BRITT – Isabel Stromer has worked hard the past few years to learn as much as she could about showing her market broilers at their highest potential.

At this year’s Hancock County District Fair, Stromer again showed a pen-of-three market broilers.

Stromer, 12, a seventh grader and a member of the Concord Challengers, has been a 4-H member for three years. Prior to that, she took part in Clover Kids.

“Washing them is a big part of it,” Stromer said. “I use water and soap, borax and different containers to rinse them in.”

Stromer said she got her market broilers when they were one day old. Since that time, Stromer has been consistently feeding them and keeping track of their weight gain. Stromer said she focused on gaining proficiency in how to finish them faster.

“The quicker you finish them, the less feed they need,” Stromer said.

She added as part of recordkeeping for her market bird project, she not only tracked the rate-of-gain but also the amount of food needing in raising them as well as the cost of that food.

For the past three years, Stromer has shown market broilers, sending them off to be butchered following the fair. Her latest batch was scheduled to be sent off on the Tuesday following the close of fair. Still, it will be several weeks before Stromer has the processed meat back, as it takes time to prepare a broiler, she said.

“I like the broilers because I like to have the meat for my family’s table,” Stromer said. “I really like the home-raised chickens, they are delicious.”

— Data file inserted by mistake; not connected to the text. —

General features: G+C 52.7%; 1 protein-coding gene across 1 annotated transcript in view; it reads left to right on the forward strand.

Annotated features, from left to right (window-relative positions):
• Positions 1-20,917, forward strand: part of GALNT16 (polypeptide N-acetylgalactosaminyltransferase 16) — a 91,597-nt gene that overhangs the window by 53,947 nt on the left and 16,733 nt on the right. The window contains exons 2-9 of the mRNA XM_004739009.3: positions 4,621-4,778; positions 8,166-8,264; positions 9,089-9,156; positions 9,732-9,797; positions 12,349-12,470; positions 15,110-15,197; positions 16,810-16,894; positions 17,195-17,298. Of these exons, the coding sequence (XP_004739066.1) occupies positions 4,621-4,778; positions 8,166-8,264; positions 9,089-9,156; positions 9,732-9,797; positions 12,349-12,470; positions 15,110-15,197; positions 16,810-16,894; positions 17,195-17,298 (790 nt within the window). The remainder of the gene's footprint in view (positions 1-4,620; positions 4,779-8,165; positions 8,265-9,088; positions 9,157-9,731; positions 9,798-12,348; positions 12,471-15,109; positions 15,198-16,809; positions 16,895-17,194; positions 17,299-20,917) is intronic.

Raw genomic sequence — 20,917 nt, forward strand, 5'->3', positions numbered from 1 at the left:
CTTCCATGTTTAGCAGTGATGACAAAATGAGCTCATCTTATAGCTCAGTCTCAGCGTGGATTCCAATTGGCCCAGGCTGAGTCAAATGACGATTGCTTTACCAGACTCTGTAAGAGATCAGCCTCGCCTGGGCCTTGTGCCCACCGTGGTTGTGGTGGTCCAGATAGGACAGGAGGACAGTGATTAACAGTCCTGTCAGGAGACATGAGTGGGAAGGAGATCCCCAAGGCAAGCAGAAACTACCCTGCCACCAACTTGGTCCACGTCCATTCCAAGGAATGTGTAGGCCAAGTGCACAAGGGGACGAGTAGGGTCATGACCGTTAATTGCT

Still, Stromer has found herself the owner of a pet chicken as well, named Salsa, after a book she enjoyed called “Chicks and Salsa.”

“She was kind of an accident,” Stromer said. “She came with a group of broilers. She was supposed to be a broiler, only she wasn’t a broiler, she was a leghorn, which is a layer. I just decided to keep her. She can ride on my shoulder and acts like she owns the barn.

“There was originally another leghorn with her, that one I named Chicks, but she didn’t make it.”

When asked what’s the hardest thing about working with chickens, outside of washing them and keeping them clean, Stromer said, at times, the chickens could be ornery and even scratch.

“The ones in my reserve pen were really ornery,” Stromer said, “I still have scratches on my arm from them.”

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